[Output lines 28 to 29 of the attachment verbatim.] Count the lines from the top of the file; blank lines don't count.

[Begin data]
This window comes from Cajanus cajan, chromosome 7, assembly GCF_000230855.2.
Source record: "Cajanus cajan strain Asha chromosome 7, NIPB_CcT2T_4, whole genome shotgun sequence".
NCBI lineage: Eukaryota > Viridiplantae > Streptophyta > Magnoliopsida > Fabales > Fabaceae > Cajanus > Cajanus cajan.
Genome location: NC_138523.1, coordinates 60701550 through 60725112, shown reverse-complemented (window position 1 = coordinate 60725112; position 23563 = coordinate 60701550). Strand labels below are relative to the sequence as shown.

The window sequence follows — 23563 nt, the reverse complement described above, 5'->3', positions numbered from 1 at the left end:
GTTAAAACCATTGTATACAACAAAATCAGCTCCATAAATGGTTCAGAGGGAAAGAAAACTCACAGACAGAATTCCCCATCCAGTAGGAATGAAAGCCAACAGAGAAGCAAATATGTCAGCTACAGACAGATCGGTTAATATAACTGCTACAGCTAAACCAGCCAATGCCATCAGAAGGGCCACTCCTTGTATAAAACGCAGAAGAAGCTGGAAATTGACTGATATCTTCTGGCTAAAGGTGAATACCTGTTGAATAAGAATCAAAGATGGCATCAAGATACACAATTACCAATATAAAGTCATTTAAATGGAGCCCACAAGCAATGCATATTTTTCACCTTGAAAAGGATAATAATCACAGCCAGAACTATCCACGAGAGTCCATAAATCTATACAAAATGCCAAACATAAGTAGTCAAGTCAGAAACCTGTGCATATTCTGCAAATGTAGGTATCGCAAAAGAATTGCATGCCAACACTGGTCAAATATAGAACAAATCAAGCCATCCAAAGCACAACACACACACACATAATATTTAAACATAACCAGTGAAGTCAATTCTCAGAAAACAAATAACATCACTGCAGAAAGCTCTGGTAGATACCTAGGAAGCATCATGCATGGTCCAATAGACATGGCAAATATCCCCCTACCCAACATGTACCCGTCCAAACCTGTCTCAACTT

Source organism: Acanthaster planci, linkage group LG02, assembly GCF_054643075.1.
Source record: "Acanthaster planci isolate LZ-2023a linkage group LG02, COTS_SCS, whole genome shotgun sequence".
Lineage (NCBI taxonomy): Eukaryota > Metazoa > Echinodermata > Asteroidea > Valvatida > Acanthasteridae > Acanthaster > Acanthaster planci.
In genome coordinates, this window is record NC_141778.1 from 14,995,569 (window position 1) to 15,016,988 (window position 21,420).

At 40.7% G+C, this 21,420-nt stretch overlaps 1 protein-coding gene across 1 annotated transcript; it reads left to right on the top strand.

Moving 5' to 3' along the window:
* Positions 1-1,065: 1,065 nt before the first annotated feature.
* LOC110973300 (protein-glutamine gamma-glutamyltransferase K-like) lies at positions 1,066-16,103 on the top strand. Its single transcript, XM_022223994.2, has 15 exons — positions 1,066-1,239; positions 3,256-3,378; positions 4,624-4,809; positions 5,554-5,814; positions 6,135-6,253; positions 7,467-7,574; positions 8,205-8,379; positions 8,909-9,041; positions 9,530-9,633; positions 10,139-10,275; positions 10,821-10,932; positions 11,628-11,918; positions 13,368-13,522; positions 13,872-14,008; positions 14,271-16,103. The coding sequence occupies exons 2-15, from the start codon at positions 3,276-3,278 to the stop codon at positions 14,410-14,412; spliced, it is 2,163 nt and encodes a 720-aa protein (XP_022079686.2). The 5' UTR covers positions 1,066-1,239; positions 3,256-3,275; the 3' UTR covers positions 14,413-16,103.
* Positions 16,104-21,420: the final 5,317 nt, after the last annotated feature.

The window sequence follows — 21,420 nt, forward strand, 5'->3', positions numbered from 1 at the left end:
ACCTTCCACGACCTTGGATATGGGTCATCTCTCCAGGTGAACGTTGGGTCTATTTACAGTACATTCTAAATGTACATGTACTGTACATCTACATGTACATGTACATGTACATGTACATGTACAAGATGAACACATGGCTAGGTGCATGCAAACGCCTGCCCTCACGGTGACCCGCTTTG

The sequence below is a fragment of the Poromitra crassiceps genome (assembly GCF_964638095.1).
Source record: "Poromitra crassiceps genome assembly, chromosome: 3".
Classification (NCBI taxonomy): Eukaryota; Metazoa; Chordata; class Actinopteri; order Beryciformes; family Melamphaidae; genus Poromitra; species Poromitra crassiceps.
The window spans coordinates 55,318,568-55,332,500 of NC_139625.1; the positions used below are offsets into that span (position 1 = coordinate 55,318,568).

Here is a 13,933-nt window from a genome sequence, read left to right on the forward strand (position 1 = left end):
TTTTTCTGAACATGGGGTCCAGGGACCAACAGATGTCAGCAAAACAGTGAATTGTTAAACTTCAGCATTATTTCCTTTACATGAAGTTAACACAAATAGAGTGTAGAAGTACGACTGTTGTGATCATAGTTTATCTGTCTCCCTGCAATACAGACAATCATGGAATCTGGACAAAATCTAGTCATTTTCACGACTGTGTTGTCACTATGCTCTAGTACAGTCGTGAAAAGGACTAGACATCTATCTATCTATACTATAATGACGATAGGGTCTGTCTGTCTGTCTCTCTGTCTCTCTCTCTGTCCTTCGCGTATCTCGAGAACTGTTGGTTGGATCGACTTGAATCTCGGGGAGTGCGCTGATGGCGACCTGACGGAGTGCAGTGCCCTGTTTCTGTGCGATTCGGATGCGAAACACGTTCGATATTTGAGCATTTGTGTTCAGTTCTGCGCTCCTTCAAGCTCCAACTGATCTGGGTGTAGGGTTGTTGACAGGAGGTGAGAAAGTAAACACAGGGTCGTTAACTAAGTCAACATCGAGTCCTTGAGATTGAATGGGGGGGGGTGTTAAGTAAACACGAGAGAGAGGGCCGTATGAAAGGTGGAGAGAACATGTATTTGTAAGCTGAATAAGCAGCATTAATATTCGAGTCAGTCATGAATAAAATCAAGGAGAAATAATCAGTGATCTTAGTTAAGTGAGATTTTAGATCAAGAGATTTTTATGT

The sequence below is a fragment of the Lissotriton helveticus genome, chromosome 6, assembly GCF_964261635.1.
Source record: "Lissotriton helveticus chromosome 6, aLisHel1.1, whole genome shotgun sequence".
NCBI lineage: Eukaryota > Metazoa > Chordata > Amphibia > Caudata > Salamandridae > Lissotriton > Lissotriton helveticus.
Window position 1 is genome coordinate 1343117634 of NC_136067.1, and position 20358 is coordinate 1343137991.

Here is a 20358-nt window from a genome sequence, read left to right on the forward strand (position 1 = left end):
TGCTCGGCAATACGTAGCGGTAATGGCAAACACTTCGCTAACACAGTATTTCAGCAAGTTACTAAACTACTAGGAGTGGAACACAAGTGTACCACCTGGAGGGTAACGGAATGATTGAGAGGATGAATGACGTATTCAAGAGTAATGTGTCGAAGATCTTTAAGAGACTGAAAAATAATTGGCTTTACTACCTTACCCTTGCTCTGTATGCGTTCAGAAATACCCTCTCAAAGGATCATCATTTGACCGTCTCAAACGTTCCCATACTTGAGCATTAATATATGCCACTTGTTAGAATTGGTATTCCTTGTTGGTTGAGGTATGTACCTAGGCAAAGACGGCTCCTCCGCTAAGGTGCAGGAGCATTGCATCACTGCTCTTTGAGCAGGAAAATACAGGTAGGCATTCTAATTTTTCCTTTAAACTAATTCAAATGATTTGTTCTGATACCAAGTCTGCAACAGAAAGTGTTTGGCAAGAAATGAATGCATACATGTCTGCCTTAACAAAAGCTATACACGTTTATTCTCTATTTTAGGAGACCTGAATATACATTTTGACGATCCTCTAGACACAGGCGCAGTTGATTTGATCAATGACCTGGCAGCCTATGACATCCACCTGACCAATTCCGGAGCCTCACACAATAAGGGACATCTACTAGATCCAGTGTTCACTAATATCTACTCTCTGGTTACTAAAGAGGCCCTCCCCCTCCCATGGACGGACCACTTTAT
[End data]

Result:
Here is a 20358-nt window from a genome sequence, read left to right on the forward strand (position 1 = left end):
TGCTCGGCAATACGTAGCGGTAATGGCAAACACTTCGCTAACACAGTATTTCAGCAAGTTACTAAACTACTAGGAGTGGAACACAAGTGTACCACCTGGAGGGTAACGGAATGATTGAGAGGATGAATGACGTATTCAAGAGTAATGTGTCGAAGATCTTTAAGAGACTGAAAAATAATTGGCTTTACTACCTTACCCTTGCTCTGTATGCGTTCAGAAATACCCTCTCAAAGGATCATCATTTGACCGTCTCAAACGTTCCCATACTTGAGCATTAATATATGCCACTTGTTAGAATTGGTATTCCTTGTTGGTTGAGGTATGTACCTAGGCAAAGACGGCTCCTCCGCTAAGGTGCAGGAGCATTGCATCACTGCTCTTTGAGCAGGAAAATACAGGTAGGCATTCTAATTTTTCCTTTAAACTAATTCAAATGATTTGTTCTGATACCAAGTCTGCAACAGAAAGTGTTTGGCAAGAAATGAATGCATACATGTCTGCCTTAACAAAAGCTATACACGTTTATTCTCTATTTTAGGAGACCTGAATATACATTTTGACGATCCTCTAGACACAGGCGCAGTTGATTTGATCAATGACCTGGCAGCCTATGACATCCACCTGACCAATTCCGGAGCCTCACACAATAAGGGACATCTACTAGATCCAGTGTTCACTAATATCTACTCTCTGGTTACTAAAGAGGCCCTCCCCCTCCCATGGACGGACCACTTTAT